Turmeric has a peppery, warm and bitter flavour and a mild fragrance slightly reminiscent of orange and ginger, and while it is best known as one of the ingredients used to make curry, it also gives ballpark mustard its bright yellow color.
Turmeric comes from the root of the Curcuma longa plant and has a tough brown skin and a deep orange flesh. Turmeric has long been used as a powerful anti-inflammatory in both the Chinese and Indian systems of medicine. Turmeric was traditionally called “Indian saffron” because of its deep yellow-orange color and has been used throughout history as a condiment, healing remedy and textile dye.
Turmeric (Curcuma longa), the bright yellow of the spice rainbow, is a powerful medicine that has long been used in the Chinese and Indian systems of medicine as an anti-inflammatory agent to treat a wide variety of conditions, including flatulence, jaundice, menstrual difficulties, bloody urine, hemorrhage, toothache, bruises, chest pain, and colic.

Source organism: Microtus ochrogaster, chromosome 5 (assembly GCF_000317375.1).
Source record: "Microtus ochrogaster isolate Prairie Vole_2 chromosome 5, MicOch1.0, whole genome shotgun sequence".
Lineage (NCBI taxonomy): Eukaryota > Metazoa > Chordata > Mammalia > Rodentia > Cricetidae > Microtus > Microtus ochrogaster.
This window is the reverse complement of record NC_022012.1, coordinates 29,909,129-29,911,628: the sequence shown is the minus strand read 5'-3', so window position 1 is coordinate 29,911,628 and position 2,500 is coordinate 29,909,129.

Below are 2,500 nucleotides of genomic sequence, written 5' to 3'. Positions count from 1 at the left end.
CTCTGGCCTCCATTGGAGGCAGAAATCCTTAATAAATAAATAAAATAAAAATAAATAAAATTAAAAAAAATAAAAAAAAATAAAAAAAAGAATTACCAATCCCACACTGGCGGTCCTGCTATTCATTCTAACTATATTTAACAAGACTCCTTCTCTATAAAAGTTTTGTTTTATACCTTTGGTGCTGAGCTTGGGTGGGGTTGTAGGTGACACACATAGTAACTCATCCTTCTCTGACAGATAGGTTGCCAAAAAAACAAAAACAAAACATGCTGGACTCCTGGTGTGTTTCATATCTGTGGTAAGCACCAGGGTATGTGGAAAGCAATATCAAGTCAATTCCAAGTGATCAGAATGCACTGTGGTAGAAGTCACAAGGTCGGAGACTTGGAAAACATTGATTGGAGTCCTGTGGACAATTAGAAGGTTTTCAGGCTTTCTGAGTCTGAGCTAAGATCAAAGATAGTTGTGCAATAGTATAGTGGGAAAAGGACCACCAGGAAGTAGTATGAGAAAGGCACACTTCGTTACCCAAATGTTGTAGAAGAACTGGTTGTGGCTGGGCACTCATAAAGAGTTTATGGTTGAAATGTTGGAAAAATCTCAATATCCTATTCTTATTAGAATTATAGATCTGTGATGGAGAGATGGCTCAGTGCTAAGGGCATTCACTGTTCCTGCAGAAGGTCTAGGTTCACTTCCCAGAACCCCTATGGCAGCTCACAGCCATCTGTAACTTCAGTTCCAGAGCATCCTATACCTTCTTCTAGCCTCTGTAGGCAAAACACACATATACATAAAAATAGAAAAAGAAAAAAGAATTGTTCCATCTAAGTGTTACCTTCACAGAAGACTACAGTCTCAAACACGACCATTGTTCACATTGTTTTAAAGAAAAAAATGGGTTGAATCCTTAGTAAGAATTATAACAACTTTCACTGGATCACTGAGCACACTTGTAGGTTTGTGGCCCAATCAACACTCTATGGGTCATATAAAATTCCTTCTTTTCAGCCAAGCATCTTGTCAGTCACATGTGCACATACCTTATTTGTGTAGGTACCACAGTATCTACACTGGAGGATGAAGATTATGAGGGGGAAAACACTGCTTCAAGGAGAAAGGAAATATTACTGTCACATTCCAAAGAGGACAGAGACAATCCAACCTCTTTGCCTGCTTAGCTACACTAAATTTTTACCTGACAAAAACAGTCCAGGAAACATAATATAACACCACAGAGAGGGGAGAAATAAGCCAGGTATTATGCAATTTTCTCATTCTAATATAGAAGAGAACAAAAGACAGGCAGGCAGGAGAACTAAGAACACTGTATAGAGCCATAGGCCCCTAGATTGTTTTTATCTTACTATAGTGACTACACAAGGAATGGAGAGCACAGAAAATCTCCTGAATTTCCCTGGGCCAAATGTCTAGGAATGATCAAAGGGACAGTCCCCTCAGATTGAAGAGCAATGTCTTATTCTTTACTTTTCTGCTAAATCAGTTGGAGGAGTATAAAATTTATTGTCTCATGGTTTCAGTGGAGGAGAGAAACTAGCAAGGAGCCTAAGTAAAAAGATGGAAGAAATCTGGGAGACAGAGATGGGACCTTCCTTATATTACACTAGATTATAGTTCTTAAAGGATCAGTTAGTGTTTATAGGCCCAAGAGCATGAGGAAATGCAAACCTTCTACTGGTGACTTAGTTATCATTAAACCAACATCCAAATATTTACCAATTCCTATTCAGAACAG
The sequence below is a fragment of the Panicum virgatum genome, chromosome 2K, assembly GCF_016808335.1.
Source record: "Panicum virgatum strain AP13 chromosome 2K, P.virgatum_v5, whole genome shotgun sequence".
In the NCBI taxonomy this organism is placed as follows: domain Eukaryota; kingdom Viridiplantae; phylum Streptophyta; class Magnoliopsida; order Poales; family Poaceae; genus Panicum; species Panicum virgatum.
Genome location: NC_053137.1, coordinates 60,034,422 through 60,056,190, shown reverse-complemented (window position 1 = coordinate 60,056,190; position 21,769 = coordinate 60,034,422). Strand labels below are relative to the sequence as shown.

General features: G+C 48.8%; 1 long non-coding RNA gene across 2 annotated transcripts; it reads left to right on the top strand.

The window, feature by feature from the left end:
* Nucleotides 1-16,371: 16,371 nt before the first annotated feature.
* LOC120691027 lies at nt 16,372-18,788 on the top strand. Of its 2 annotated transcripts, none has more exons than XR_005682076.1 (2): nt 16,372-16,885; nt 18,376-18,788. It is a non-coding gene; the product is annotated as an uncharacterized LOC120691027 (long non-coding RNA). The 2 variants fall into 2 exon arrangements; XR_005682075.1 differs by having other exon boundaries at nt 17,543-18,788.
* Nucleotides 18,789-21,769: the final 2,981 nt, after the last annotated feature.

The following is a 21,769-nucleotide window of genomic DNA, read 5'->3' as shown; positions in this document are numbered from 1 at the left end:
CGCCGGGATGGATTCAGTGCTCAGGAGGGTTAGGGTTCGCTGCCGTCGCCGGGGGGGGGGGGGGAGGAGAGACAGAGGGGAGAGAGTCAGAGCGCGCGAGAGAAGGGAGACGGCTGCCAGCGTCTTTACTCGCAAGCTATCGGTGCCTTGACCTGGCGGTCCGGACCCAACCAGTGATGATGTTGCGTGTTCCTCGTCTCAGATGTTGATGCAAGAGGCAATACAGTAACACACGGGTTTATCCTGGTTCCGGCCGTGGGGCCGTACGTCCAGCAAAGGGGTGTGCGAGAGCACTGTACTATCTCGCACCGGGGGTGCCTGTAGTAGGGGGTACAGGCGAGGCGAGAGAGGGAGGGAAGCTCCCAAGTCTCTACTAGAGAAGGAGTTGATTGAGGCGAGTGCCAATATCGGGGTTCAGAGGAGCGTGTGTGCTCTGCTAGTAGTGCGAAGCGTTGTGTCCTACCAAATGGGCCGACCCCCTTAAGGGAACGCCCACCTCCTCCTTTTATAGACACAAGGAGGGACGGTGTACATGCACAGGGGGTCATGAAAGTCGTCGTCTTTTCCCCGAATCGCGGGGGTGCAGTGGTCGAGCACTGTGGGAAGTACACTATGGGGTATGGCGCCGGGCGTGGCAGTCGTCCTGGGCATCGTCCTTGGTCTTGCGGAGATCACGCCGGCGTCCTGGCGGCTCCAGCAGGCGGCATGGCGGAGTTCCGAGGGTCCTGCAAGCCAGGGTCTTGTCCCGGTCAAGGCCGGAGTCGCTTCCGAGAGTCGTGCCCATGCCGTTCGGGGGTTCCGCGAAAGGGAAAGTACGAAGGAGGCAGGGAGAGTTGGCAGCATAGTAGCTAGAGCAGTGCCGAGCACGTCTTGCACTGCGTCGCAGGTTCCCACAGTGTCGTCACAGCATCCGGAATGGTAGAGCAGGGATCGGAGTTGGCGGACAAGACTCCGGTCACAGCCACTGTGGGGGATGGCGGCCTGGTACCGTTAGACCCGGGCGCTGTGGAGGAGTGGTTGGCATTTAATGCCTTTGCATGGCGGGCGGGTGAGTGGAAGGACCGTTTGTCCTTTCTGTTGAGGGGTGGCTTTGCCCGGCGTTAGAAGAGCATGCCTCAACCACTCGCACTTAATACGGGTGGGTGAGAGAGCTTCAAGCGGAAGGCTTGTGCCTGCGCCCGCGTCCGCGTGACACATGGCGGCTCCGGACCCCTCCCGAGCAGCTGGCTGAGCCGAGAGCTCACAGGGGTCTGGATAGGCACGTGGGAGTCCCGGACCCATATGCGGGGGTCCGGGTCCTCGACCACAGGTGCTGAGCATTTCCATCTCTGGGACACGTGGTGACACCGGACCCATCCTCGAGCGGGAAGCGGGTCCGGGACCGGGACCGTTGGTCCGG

A potent, yet safe anti-inflammatory
An effective treatment for inflammatory bowel disease
Relief for rheumatoid arthritis
Natural antiseptic and antibacterial properties to keep the infection away from cuts and burns
May prevent and slow the progression of Alzheimer’s disease by removing amyloyd plaque buildup in the brain
Helps manage weight, and aid in fat metabolism
BASIC TURMERIC TEA
The basic turmeric tea as drank by the Okinawan’s is simple to make.
Bring four cups of water to a boil.
Add one teaspoon of ground turmeric and reduce to a simmer for 10 minutes.
Strain the tea through a fine sieve into a cup, add honey and/or lemon to taste.
8 oz milk alternative (coconut milk or almond milk)
1/2 tsp turmeric
dash of cayenne pepper
1/2 tsp of honey
1/8 tsp cinnamon
Slowly heat up the milk and all the ingredients; stirring until dissolved.
Pour into cups and serve.